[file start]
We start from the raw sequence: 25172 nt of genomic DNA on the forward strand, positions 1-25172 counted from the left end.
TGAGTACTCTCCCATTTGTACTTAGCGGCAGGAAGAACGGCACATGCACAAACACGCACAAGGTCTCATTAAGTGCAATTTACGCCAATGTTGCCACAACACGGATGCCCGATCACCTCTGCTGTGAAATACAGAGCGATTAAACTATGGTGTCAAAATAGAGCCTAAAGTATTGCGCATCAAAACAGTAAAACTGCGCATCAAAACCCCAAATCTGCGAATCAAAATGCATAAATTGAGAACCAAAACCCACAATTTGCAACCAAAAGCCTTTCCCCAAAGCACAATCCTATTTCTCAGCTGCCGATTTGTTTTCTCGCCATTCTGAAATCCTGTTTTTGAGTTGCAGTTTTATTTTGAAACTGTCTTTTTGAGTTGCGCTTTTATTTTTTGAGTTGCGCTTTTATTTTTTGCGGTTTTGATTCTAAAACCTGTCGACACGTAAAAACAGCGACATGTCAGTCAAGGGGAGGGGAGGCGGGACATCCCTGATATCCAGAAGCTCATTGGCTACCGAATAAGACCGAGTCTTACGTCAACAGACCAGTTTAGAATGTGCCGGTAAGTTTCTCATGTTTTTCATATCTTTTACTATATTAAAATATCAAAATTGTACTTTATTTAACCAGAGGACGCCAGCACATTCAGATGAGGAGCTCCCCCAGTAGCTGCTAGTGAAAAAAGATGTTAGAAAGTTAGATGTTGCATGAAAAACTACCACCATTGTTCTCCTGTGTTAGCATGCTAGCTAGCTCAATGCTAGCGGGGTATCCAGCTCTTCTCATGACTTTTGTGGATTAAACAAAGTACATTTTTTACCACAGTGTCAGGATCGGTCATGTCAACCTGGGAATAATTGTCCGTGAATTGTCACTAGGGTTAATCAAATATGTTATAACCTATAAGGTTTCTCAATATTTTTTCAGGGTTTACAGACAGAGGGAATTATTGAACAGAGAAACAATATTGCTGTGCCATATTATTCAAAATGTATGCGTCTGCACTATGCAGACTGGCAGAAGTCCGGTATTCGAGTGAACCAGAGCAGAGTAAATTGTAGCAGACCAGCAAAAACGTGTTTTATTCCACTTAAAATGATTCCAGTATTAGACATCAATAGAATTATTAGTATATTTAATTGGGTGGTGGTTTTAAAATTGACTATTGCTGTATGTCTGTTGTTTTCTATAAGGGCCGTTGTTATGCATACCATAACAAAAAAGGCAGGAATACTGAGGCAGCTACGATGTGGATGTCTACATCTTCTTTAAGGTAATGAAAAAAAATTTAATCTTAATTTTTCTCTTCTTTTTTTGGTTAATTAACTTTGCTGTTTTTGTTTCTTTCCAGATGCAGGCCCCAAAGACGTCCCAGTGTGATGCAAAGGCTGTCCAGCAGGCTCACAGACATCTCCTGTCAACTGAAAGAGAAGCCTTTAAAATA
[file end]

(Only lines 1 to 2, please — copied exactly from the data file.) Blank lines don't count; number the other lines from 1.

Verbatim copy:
We start from the raw sequence: 25172 nt of genomic DNA on the forward strand, positions 1-25172 counted from the left end.
TGAGTACTCTCCCATTTGTACTTAGCGGCAGGAAGAACGGCACATGCACAAACACGCACAAGGTCTCATTAAGTGCAATTTACGCCAATGTTGCCACAACACGGATGCCCGATCACCTCTGCTGTGAAATACAGAGCGATTAAACTATGGTGTCAAAATAGAGCCTAAAGTATTGCGCATCAAAACAGTAAAACTGCGCATCAAAACCCCAAATCTGCGAATCAAAATGCATAAATTGAGAACCAAAACCCACAATTTGCAACCAAAAGCCTTTCCCCAAAGCACAATCCTATTTCTCAGCTGCCGATTTGTTTTCTCGCCATTCTGAAATCCTGTTTTTGAGTTGCAGTTTTATTTTGAAACTGTCTTTTTGAGTTGCGCTTTTATTTTTTGAGTTGCGCTTTTATTTTTTGCGGTTTTGATTCTAAAACCTGTCGACACGTAAAAACAGCGACATGTCAGTCAAGGGGAGGGGAGGCGGGACATCCCTGATATCCAGAAGCTCATTGGCTACCGAATAAGACCGAGTCTTACGTCAACAGACCAGTTTAGAATGTGCCGGTAAGTTTCTCATGTTTTTCATATCTTTTACTATATTAAAATATCAAAATTGTACTTTATTTAACCAGAGGACGCCAGCACATTCAGATGAGGAGCTCCCCCAGTAGCTGCTAGTGAAAAAAGATGTTAGAAAGTTAGATGTTGCATGAAAAACTACCACCATTGTTCTCCTGTGTTAGCATGCTAGCTAGCTCAATGCTAGCGGGGTATCCAGCTCTTCTCATGACTTTTGTGGATTAAACAAAGTACATTTTTTACCACAGTGTCAGGATCGGTCATGTCAACCTGGGAATAATTGTCCGTGAATTGTCACTAGGGTTAATCAAATATGTTATAACCTATAAGGTTTCTCAATATTTTTTCAGGGTTTACAGACAGAGGGAATTATTGAACAGAGAAACAATATTGCTGTGCCATATTATTCAAAATGTATGCGTCTGCACTATGCAGACTGGCAGAAGTCCGGTATTCGAGTGAACCAGAGCAGAGTAAATTGTAGCAGACCAGCAAAAACGTGTTTTATTCCACTTAAAATGATTCCAGTATTAGACATCAATAGAATTATTAGTATATTTAATTGGGTGGTGGTTTTAAAATTGACTATTGCTGTATGTCTGTTGTTTTCTATAAGGGCCGTTGTTATGCATACCATAACAAAAAAGGCAGGAATACTGAGGCAGCTACGATGTGGATGTCTACATCTTCTTTAAGGTAATGAAAAAAAATTTAATCTTAATTTTTCTCTTCTTTTTTTGGTTAATTAACTTTGCTGTTTTTGTTTCTTTCCAGATGCAGGCCCCAAAGACGTCCCAGTGTGATGCAAAGGCTGTCCAGCAGGCTCACAGACATCTCCTGTCAACTGAAAGAGAAGCCTTTAAAATA